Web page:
Ridge Runner Chronicles: The Speech Police Are At It Again
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By Bill Hoagland
I wrote a column several weeks ago regarding Stanford University’s list of prohibited words and phrases. You might think I am “beating a dead horse” by continuing to talk about this list of prohibited words and phrases which, by the way, includes the phrase, “beating a dead horse,” but the truth is that stand-up comedians regard these speech police prohibitions as job security; they will be able to joke about these lists for years to come.
For example, one of the words on the Stanford list is “master” or any phrase that incorporates the word “master,” such as “master bedroom.” So does this mean that Stanford is no longer awarding a “Master’s Degree?” Is it now to be known as “the degree you get after the undergraduate degree and before you get the doctorate?” And do folks who have a Master’s Degree from Stanford have the option to get a revised diploma with the acceptable language on it free of charge? Not to be outdone, the University of Southern California recently jumped into the fray; the Department of Social Work there has officially stated that they will no longer use the word “field,” because it is allegedly offensive to anyone connected to farm labor. Instead of “field”, the speech police at USC say we should use the term “practicum.” Really? So instead of “playing the field,” I guess we are supposed to say “playing the practicum”—which sounds like something you might have done in ancient Rome but not on the campus of USC. Even my alma mater, the University of Michigan, has published a list of prohibited words that includes the words “picnic” and “brown bag.” Does this mean you can still bring a brown bag to a picnic but you are forbidden to say what you have clutched in your hand or where you are going with it?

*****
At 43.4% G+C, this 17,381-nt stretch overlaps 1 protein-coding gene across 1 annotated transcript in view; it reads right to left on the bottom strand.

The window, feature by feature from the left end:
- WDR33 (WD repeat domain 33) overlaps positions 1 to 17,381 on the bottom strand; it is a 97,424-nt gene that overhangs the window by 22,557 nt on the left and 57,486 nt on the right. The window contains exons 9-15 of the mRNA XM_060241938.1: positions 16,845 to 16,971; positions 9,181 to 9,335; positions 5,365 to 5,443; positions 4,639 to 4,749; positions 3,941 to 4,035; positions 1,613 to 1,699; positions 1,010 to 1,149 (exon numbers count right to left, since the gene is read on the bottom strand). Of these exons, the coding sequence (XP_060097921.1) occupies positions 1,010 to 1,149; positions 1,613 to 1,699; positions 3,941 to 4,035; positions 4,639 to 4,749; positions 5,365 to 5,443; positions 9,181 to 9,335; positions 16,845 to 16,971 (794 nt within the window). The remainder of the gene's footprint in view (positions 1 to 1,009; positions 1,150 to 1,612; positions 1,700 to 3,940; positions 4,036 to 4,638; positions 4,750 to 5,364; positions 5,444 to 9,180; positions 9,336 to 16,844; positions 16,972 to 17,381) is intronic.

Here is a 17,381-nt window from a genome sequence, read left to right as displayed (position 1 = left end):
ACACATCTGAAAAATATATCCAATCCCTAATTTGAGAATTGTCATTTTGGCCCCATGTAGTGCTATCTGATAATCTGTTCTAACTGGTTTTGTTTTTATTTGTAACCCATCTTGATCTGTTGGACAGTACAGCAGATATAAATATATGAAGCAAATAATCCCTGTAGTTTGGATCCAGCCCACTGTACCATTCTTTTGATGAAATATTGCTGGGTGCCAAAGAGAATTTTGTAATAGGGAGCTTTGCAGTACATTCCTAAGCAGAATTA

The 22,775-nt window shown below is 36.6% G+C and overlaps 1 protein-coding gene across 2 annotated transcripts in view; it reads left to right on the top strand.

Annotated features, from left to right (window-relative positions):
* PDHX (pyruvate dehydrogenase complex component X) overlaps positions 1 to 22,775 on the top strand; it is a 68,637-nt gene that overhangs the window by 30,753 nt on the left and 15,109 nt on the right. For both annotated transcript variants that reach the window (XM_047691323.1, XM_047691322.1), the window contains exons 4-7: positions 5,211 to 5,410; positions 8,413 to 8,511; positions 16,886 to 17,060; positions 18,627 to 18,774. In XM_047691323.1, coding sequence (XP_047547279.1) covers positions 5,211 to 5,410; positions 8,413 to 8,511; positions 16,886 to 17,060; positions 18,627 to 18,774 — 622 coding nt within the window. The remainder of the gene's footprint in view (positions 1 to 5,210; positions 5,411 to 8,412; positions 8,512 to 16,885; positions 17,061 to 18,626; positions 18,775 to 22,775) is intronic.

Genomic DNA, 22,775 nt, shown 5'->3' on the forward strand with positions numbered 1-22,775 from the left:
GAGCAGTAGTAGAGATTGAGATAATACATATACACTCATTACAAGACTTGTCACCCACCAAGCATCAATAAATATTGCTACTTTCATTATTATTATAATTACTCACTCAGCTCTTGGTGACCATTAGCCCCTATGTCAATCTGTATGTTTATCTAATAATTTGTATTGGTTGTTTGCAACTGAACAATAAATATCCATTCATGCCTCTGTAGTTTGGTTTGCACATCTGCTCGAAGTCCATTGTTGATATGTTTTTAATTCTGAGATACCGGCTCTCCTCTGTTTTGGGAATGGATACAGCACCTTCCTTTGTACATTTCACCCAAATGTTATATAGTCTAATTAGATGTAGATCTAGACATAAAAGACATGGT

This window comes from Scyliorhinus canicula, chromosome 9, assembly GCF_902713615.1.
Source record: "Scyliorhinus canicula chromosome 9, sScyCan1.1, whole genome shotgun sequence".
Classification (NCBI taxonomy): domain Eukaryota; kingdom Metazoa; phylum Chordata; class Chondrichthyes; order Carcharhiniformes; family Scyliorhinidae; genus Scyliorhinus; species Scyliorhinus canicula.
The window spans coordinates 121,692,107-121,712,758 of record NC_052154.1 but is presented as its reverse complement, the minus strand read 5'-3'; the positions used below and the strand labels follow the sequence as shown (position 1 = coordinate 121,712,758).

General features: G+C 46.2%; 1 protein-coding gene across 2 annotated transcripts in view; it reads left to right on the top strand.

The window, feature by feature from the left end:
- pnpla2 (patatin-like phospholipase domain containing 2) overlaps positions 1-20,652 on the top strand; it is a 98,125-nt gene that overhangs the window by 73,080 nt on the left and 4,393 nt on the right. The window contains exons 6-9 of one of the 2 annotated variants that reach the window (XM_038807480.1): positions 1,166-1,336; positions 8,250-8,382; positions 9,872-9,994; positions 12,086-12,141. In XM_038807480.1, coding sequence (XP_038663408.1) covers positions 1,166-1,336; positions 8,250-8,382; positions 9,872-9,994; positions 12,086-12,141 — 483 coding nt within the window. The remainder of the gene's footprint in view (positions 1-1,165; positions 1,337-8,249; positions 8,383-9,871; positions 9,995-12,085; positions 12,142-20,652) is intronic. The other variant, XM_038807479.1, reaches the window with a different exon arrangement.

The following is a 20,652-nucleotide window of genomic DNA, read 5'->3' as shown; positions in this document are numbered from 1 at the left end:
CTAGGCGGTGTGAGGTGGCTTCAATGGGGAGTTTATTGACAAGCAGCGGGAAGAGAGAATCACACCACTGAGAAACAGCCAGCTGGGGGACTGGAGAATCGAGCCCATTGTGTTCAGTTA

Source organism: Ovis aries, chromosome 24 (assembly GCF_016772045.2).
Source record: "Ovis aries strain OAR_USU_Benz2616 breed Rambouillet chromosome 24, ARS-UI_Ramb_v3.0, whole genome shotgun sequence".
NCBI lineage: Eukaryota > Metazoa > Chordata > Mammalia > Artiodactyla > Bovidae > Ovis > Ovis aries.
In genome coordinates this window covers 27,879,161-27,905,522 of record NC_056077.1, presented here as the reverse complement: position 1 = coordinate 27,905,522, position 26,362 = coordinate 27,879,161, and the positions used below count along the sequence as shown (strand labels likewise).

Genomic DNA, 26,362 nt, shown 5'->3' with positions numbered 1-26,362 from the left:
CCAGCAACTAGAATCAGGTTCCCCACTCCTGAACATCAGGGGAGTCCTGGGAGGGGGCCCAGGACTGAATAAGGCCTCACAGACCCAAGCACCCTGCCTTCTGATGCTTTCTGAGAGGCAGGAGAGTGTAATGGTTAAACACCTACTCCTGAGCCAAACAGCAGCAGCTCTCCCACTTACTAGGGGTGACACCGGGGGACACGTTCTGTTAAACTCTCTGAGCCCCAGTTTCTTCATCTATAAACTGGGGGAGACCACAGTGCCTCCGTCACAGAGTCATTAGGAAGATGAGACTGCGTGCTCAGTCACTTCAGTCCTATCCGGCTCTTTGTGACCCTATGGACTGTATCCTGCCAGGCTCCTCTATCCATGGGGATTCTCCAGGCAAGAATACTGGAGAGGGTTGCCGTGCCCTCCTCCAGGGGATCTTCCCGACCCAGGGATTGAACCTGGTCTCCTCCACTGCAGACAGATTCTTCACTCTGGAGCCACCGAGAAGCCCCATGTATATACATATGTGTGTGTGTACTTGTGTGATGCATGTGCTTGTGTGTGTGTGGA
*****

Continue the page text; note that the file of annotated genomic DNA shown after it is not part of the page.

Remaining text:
On one hand, these pronouncements by the college speech police are humorous and will keep stand-up comedians in business for a long time but on the other hand, maybe they are not really that funny. That’s because some experts say that societal changes—good or bad— can sometimes be activated by modifications of language. If certain words are intentionally prohibited and eventually eliminated, does this also eliminate debate on topics related to the prohibited words? George Orwell certainly thought so. In his novel, “1984,” Orwell talked about “Newspeak,” the new acceptable language enforced by the speech police in his fictional society in lieu of “Oldspeak,” the newly prohibited language. As a government character in the book explained, “Don’t you see that the whole aim of Newspeak is to narrow the range of thought. In the end we will make thoughtcrime literally impossible because there will be no words to express it… The Revolution will be complete when the language is perfect.”
For sure, we are a long way from a revolution resulting from the demands of the speech police, but it is interesting that George Orwell was referring to his own observations of not a fictional society but a real one.
• Bill Hoagland has practiced law in Alton for more than 50 years, but he has spent more than 70 years hunting, fishing and generally being in the great outdoors. His wife, Annie, shares his love of the outdoor life. Much of their spare time is spent on their farm in Calhoun County. Bill can be reached at firstname.lastname@example.org.